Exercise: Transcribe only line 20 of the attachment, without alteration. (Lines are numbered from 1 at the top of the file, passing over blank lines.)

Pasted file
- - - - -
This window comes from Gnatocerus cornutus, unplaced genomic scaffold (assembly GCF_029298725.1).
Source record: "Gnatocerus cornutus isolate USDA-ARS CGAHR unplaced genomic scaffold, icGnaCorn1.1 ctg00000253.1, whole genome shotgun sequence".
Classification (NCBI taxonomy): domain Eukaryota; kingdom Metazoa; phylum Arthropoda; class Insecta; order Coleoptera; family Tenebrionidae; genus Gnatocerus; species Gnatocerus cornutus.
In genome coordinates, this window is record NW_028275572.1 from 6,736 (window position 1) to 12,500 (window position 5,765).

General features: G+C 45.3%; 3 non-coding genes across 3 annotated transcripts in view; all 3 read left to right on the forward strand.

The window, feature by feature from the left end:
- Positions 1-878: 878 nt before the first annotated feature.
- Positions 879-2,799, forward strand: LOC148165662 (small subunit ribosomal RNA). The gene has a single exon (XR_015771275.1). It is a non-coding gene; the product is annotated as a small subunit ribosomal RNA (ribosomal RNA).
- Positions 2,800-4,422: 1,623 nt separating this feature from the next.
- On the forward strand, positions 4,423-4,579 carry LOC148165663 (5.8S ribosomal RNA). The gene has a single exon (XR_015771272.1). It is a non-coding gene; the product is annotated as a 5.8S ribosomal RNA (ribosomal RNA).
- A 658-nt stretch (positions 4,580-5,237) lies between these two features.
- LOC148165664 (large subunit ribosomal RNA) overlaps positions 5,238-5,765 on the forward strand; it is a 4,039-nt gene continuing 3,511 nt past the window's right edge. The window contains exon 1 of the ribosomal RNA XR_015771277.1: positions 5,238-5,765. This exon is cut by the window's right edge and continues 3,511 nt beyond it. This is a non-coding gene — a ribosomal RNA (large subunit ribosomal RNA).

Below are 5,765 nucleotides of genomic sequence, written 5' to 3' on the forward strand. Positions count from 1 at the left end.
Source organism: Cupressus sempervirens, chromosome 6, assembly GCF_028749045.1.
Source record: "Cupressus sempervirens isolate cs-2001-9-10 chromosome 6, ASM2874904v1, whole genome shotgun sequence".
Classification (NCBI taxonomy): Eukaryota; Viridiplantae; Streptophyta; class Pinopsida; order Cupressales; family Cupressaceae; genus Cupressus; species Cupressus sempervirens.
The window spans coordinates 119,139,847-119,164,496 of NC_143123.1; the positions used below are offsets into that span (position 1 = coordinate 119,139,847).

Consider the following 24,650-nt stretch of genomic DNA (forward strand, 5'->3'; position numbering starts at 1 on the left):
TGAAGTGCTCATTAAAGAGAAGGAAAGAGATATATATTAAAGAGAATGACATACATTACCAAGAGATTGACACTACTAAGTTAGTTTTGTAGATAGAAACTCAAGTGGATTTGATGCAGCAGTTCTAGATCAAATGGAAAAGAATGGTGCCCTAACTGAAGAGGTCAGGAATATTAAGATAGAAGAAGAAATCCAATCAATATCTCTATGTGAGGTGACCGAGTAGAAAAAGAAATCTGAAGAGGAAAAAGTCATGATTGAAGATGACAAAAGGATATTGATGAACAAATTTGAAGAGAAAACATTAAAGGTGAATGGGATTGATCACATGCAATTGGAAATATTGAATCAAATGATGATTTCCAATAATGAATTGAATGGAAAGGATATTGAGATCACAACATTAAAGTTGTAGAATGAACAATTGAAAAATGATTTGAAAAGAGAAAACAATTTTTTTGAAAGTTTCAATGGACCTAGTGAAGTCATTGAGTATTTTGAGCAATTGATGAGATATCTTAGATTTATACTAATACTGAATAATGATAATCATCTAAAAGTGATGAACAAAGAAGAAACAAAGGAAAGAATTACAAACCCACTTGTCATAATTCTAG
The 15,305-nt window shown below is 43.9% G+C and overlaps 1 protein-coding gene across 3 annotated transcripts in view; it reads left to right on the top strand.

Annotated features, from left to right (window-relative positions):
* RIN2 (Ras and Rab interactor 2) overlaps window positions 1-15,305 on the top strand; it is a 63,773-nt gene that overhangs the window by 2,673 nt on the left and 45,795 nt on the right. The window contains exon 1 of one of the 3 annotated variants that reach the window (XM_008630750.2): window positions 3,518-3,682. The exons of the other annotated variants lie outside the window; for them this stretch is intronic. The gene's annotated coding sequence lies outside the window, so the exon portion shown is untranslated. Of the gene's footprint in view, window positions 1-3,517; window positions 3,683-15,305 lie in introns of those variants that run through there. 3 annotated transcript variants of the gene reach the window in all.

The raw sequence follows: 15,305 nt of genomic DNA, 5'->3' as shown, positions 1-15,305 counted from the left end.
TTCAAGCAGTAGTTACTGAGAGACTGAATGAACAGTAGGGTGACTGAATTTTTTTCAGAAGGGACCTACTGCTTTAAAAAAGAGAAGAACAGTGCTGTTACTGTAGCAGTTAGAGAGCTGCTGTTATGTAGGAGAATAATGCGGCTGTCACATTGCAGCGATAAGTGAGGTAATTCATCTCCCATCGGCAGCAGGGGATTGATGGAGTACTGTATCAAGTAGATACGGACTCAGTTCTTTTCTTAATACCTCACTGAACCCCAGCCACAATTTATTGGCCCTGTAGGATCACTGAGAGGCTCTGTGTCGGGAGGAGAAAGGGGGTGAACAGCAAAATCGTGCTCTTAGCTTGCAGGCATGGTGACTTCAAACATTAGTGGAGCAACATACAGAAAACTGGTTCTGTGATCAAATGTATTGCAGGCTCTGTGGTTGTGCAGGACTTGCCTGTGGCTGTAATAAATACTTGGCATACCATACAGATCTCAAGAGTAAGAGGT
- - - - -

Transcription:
The 15,305-nt window shown below is 43.9% G+C and overlaps 1 protein-coding gene across 3 annotated transcripts in view; it reads left to right on the top strand.